Fearful Symmetries

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24 October, 2012

The Life of Death by WildClaw Theatre

It was an overcast and rainy October afternoon – perfect for a trek to Chicago to see WildClaw's latest production, The Life of Death. The play is an adaptation of a Clive Barker short story and the move from the page to the stage was done by one of the troupe's founding members, Charley Sherman.

The story takes place in contemporary London where the latest iteration of Jack the Ripper is on the loose. We meet Elaine Rider, a young woman who has survived a brush with death in the operating theatre where doctors performed a hysterectomy. Out of the hospital she struggles in her quest to get her life back to normal. She is beset by torpor, barely eating and lethargic. Elaine rejects her boyfriend and is despondent that she is unable to give life. She is just plain seems lost.

One day at a cafe Elaine notices some smoke out the window. The waitress tells her that a nearby church is being demolished and that some of the debris is being burned. She wanders over to the site where she meets Kavanagh, a kindly older gentleman who watches the demolition work. Kavanagh explains that work is being slowed by a crypt there which the crews are waiting to open. Both Elaine and Kavanagh have a weird affection for the church. The former seems entranced by it while the latter has what is perhaps an unhealthy interest in them and their attendant crypts.

Curiosity eventually gets the better of Elaine and she investigates the crypt herself. It is littered with bodies and they don't appear to be vintage corpses either. Indeed, the body of a pregnant woman looks like it came right out of one of Elaine's frightful dreams.

The experience brings about remarkable changes in Elaine. She lets her hair down and recommences her social life. Her appetite returns. Something about seeing or being in that crypt amongst all the death has revivified her. This contrasts with Elaine's friends and co-workers who begin to fall ill. Coughs start to produce blood and soon enough lesions appear on skin. In addition to the changes in Elaine and the mysterious illness, Kavanagh takes a turn towards the creepier. In the first act he comes across as an eccentric individual with a fascination with the morbid but he becomes a bit more threatening.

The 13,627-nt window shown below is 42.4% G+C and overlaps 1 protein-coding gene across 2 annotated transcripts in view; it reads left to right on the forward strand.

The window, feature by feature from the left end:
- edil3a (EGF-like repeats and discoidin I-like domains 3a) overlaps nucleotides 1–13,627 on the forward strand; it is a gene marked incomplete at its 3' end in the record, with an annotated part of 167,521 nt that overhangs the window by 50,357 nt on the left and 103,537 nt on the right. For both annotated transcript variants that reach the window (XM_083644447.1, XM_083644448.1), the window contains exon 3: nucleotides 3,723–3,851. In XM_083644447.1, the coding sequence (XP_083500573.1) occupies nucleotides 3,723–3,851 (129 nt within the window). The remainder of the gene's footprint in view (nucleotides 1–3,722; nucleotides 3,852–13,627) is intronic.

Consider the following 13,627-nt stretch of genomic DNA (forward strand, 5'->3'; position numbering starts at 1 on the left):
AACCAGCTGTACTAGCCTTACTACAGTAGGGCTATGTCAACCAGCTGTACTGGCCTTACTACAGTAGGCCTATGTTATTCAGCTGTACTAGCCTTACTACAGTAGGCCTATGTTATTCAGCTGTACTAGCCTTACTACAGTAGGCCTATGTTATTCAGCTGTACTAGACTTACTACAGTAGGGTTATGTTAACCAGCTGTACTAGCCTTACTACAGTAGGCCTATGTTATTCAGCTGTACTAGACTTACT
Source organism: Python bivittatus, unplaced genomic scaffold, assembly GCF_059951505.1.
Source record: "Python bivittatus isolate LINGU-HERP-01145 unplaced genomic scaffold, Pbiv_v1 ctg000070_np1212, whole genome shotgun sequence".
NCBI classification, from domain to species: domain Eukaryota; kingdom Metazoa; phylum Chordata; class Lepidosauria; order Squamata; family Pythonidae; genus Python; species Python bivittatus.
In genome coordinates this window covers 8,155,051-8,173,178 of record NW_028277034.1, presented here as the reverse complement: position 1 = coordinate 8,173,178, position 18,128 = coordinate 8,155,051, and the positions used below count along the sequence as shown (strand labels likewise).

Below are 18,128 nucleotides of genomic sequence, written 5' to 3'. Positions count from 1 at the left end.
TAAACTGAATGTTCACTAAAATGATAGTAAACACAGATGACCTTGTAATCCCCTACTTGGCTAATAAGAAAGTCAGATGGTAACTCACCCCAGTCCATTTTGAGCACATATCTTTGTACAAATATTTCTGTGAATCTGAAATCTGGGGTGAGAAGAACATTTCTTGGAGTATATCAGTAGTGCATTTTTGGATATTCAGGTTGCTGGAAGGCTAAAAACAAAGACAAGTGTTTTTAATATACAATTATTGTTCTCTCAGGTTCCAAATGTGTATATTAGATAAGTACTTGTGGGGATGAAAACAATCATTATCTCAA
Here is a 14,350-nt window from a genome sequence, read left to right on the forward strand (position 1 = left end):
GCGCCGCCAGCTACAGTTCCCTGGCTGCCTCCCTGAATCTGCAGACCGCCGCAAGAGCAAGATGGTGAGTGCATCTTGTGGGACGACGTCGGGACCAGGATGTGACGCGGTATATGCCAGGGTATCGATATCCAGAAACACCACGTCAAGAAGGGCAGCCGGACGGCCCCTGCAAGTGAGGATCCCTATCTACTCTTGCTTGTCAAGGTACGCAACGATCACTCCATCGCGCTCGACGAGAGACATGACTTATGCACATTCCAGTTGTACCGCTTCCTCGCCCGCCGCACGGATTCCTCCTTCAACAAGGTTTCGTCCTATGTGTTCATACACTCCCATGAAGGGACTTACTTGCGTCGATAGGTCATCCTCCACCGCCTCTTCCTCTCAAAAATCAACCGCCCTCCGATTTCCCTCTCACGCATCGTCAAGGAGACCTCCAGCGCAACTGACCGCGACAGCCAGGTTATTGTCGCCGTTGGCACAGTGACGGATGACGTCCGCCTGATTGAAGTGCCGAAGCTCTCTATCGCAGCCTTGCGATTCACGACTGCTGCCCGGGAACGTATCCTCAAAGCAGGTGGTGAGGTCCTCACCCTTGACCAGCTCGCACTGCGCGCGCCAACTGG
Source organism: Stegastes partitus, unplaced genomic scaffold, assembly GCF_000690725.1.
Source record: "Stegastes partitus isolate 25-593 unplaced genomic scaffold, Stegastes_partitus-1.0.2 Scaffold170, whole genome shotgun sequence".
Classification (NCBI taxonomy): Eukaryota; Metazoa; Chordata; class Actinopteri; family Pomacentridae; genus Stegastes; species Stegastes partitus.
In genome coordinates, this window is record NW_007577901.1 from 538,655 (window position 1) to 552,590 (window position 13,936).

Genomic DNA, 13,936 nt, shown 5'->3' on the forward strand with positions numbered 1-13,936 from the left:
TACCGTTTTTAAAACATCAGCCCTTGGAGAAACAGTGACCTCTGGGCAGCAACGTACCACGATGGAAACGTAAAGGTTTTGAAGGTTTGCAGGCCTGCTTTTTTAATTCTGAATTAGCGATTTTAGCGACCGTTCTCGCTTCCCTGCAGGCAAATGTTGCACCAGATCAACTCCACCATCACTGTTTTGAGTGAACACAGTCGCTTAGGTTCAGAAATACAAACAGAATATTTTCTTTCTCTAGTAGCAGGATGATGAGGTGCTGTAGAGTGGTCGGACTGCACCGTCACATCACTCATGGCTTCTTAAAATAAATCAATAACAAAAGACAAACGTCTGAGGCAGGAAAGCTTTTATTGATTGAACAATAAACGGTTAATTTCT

The play picks up a lot of momentum at this point as people die and many questions arise. Is Kavanagh the serial killer that's on the loose? What is this disease ravaging the community? Is it really bubonic plague? Why are Elaine and Kavanagh unaffected by it? To its credit, the play didn't come out and give a lot of answers so you have to puzzle some things out for yourself.

Casey Cunningham played Elaine and was a delight as the show's emotional core. I feel she did a nice job of eliciting the audience's empathy in the first act when Elaine was bogged down in melancholy. She exaggerated some things for effect but never went overboard. In the second act Cunningham again excels. This time it's moving from a sexy, confident woman to one wracked by guilt for having introduced the plague to her friends and also a woman who is convinced that Death is stalking her. These are really three separate characters and Cunningham handled them all well. Steve Herson was Kavanagh and he too put in a wonderful performance. The guy can adjust the level of creepiness in his performance at the microscopic level so you could never really tell if he was evil or just odd until it counted. This ratcheted up the tension perfectly.

My crush on Michaela Petro, who plays Elaine's friend and co-worker Hermione, continues as does my man crush on Brian Amidei. Although each plays very different roles and have very different appearances, they both are commanding presences on the stage.

Speaking of the stage, I should also say that the set and staging was great. The set was gothic faux stone with bits on the sides of the stage opening up for the crypt scene. A projection screen was hanging in back which allowed for newscasts to be shown on it as well as visualizations of Elaine's dreams. There was some clever staging such as that for scenes on the Tube where the actors assembled in the center of the stage and the lights went down except for a couple directly over their heads which isolated them. Another highlight was the scene at a night club where time seems to slow down as Elaine sees the Grim Reaper. The sound crew was great too with subtle, eerie drones adding atmosphere as well as helping to create the subjective, dream-like world in the night club where everyone except Elaine is moving in slow motion.

Never having read the source material, I cannot say how closely WildClaw adhered to it. But, as it stands, I really enjoyed The Life of Death. It had horror but some emotional depth as well. Plus it played with the audience's expectations and wisely left some questions unanswered.

|| Palmer, 12:15 PM


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